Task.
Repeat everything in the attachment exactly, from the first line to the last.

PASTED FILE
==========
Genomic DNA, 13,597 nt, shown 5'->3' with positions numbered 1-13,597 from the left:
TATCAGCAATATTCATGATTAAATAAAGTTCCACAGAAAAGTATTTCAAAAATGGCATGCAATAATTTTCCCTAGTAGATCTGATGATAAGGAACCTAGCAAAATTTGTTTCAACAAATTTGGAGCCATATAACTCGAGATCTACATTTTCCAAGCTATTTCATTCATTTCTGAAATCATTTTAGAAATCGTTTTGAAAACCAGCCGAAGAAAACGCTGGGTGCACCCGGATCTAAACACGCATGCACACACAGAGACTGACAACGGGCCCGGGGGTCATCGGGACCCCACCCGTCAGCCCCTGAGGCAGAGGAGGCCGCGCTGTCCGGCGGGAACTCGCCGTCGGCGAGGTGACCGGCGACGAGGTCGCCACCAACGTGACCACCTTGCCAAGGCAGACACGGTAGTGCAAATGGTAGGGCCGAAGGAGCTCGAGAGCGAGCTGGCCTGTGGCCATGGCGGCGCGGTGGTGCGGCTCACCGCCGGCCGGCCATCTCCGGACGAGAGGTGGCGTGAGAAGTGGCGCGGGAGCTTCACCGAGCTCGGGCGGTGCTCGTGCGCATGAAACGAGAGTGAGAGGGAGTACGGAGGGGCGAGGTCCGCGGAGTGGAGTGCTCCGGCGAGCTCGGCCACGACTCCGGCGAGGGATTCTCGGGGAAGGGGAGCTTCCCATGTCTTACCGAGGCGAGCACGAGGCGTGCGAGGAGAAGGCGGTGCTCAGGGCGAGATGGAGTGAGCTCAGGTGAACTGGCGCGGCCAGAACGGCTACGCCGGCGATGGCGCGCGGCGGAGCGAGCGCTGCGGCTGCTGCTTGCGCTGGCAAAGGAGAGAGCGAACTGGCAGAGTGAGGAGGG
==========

Genomic DNA, 13,597 nt, shown 5'->3' with positions numbered 1-13,597 from the left:
TATCAGCAATATTCATGATTAAATAAAGTTCCACAGAAAAGTATTTCAAAAATGGCATGCAATAATTTTCCCTAGTAGATCTGATGATAAGGAACCTAGCAAAATTTGTTTCAACAAATTTGGAGCCATATAACTCGAGATCTACATTTTCCAAGCTATTTCATTCATTTCTGAAATCATTTTAGAAATCGTTTTGAAAACCAGCCGAAGAAAACGCTGGGTGCACCCGGATCTAAACACGCATGCACACACAGAGACTGACAACGGGCCCGGGGGTCATCGGGACCCCACCCGTCAGCCCCTGAGGCAGAGGAGGCCGCGCTGTCCGGCGGGAACTCGCCGTCGGCGAGGTGACCGGCGACGAGGTCGCCACCAACGTGACCACCTTGCCAAGGCAGACACGGTAGTGCAAATGGTAGGGCCGAAGGAGCTCGAGAGCGAGCTGGCCTGTGGCCATGGCGGCGCGGTGGTGCGGCTCACCGCCGGCCGGCCATCTCCGGACGAGAGGTGGCGTGAGAAGTGGCGCGGGAGCTTCACCGAGCTCGGGCGGTGCTCGTGCGCATGAAACGAGAGTGAGAGGGAGTACGGAGGGGCGAGGTCCGCGGAGTGGAGTGCTCCGGCGAGCTCGGCCACGACTCCGGCGAGGGATTCTCGGGGAAGGGGAGCTTCCCATGTCTTACCGAGGCGAGCACGAGGCGTGCGAGGAGAAGGCGGTGCTCAGGGCGAGATGGAGTGAGCTCAGGTGAACTGGCGCGGCCAGAACGGCTACGCCGGCGATGGCGCGCGGCGGAGCGAGCGCTGCGGCTGCTGCTTGCGCTGGCAAAGGAGAGAGCGAACTGGCAGAGTGAGGAGGG